No Christmas in Bethlehem? The Christians Rebel
Text: Giuseppe Nardi
The Eponymous Flower
Monday, December 21, 2015
Bethlehem With Traditional Lights in 2015
(Jersualem) The Palestinian Authority has asked all of the West Bank to cancel all public Christmas festivities. There is nothing to celebrate, it is said, referring to the continuing violence in October between Palestinians and Israelis, which has already claimed 147 deaths.
Palestinian Authority and Tanzim militia: “There’s nothing to celebrate”
Bethlehem also had to bow to political pressure – at least partially. “That right in Bethlehem, the town where Jesus was born, Christmas must only celebrated quietly, is a sad absurdity,” said the Catholic weekly magazine Tempi.
The Tanzim militia, the armed wing of Fatah, called for by the municipality of Bethlehem, that erected in the square in front of the Nativity this year no Christmas tree and no crib, no Christmas lights set up in the square and in the streets, no Christmas concerts and also the traditional fireworks will not be set off. The Tanzim militia was established in 1995 by Yasser Arafat as a counterweight to the propagating among Palestinian Muslims Islamism of Hamas. It bases its claim on the new Intifada. As long as Israeli soldiers, police and special forces kill Palestinians, “there is nothing to celebrate.”
Bethlehem had a Christian majority until a few decades ago. Through the establishment of the State of Israel and the Jewish-Palestinian conflict there was a different demographic development, the Christians are now in the minority. Due to an internal Palestinian agreement between Muslims and Christians, Bethlehem has nevertheless in Vera Baboun a Christian mayor. It is thanks to Baboun’s stubborn resistance that despite the conditions in Bethlehem Christmas will be celebrated publicly in 2015.
The fireworks and the Christmas concert of the tenor Andrea Bocelli were cancelled. The Christmas lights will be only reduced. Only the two main streets are illuminated. But Baboun made the Chistmas trees on 5 December visible for miles around (see picture) and made the manger big. The traditional procession from Jerusalem to Bethlehem will take place on 24 December.
The procession is as usual to be led by the Latin Patriarch of Jerusalem, Fouad Twal, led and crosses on the wall built by the Israelis. The Christmas procession connects the two cities, which lie within sight and played a central role in the life of Jesus. “The birth of Jesus took place already facing Jerusalem, where he suffered death, but is risen. The two cities are inextricably linked,” says Jamal Khader, the rector of the Latin Patriarchate in Bethlehem.
“It is impossible for Christians to Cancel Christmas”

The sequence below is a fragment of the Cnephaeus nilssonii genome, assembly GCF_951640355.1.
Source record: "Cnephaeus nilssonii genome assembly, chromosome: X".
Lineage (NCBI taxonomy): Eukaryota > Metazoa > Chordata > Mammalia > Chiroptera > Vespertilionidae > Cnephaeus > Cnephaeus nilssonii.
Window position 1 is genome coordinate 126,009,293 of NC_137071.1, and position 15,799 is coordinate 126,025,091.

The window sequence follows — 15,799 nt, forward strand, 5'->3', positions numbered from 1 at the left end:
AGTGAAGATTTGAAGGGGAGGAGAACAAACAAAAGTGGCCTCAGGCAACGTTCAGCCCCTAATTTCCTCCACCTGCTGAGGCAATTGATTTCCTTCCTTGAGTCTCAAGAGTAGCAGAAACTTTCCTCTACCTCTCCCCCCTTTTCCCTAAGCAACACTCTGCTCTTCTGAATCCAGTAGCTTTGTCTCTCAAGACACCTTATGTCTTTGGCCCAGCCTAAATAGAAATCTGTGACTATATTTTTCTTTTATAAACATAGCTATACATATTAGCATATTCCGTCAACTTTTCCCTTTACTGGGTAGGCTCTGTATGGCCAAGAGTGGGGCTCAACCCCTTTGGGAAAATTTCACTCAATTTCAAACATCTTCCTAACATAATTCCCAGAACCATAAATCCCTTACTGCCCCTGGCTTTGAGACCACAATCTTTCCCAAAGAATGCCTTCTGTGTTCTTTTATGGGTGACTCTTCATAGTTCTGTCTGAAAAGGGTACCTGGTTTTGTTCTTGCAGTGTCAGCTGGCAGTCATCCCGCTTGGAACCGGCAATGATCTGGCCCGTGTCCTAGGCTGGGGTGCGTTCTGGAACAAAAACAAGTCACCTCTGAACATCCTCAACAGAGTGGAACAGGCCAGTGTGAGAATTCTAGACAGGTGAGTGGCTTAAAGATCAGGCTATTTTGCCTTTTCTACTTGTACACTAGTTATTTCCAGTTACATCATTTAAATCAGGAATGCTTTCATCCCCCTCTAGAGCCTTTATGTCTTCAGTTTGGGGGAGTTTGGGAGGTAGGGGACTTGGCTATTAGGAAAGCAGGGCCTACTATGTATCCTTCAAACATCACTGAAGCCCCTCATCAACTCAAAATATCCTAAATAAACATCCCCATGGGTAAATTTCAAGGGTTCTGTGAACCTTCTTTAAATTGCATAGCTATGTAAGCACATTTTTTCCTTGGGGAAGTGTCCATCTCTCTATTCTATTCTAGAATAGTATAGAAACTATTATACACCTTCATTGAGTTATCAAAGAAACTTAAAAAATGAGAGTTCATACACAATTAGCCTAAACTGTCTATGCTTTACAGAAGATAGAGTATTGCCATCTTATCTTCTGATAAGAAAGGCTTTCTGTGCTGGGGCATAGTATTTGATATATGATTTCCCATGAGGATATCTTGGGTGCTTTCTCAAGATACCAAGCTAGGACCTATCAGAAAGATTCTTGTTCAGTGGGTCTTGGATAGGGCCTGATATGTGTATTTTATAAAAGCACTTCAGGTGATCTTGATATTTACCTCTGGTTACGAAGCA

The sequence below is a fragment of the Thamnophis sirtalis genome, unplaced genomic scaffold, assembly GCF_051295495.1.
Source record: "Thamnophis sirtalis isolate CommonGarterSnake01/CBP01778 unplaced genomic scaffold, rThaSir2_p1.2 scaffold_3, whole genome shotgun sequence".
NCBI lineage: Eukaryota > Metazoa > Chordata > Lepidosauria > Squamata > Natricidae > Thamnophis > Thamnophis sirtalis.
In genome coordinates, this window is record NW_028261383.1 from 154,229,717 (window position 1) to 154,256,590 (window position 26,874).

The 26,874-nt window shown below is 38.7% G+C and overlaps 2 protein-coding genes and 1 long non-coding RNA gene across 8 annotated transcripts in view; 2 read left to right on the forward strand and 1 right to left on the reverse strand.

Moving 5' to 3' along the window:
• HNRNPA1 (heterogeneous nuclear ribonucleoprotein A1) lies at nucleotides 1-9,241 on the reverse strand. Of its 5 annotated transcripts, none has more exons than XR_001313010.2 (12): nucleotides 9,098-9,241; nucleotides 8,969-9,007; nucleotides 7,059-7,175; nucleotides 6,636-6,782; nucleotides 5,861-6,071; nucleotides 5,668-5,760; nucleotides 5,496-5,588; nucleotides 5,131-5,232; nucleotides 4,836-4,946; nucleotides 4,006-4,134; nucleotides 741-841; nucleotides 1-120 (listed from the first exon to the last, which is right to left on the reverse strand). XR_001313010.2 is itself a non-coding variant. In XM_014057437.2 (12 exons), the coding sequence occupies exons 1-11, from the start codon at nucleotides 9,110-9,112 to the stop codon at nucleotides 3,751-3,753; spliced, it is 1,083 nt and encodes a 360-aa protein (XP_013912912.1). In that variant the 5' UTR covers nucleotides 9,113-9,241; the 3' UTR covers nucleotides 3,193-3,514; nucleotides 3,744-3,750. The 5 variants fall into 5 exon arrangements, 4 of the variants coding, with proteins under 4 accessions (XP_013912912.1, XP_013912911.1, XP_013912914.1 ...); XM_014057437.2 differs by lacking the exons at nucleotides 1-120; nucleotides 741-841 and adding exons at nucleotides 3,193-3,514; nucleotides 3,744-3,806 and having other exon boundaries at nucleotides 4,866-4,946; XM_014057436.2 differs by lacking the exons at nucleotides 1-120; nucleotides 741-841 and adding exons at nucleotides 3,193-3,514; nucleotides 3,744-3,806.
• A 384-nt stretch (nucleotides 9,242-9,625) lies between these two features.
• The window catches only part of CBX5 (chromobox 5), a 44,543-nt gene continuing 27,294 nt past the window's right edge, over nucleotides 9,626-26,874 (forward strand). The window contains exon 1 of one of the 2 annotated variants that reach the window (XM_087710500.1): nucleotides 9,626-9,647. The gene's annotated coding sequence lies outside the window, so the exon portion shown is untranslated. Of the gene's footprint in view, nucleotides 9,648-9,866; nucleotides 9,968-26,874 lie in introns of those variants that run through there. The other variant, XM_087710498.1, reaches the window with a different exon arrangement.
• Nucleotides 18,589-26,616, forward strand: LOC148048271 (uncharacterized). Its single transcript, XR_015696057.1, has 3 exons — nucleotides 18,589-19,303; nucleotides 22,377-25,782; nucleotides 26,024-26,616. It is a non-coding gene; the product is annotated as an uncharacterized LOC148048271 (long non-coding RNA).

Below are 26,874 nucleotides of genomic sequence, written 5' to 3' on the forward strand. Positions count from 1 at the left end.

“We are in a critical situation,” said Mayor Baboun to the press. “But it is impossible for a Christian to cancel Christmas. And it is mandatory for Bethlehem to celebrate Christmas. “Even Jamal Khader, Palestinian Christian and known peace activist, stressed that it was “unthinkable” not to celebrate Christmas. However, Khader showed understanding that it should happen this year publicly if being somewhat subdued. “We can not hide what is happening currently. Here you are going to lose the hope of a future of peace.”
Mayor Vera Baboun fights tenaciously for Christmas, but because of the majority this has its limits. Ekram Juha, her office manager, took the sentiment towards the Washington Post to the point: “I am disappointed. I can understand if you restrict the festivities somewhere, but not here in Bethlehem. If one restricts Christmas here, where Jesus was born, it has a spiritual dimension. It relates to the sacred. Apart from this we have lived for many years under difficult conditions, yet the festivities have always taken place.”
A “miracle” that Christians endure in Bethlehem
The latest “miracle of Bethlehem,” said La Repubblica, it is that Christians remain in Bethlehem, persevere in the birthplace of Christ, even though they have been harassed, threatened and attacked by gangs of young Muslims. And that yet they celebrate Christmas in defiance of orders.”
When Bethlehem was partitioned in 1948, when the UN authority proclaimed the State of Israel, its population was made up of 85 percent of Christians. The Muslim share was 12 percent. The birthplace of Jesus through all the centuries had been a sheltered place for Christians. Because of the political situation and the economic problems, Christians migrate and Muslims have more children. 20 years later, 1967, the majority was overturned.Today Christians are only 12 percent in the city. The Christians fear to be displaced entirely in 20 years from Bethlehem. A “land Mafia” is using tried criminal methods, violence and official networking to drive the Christians from their land. Since the 90s, also takes place Islamization of Palestinian Muslims.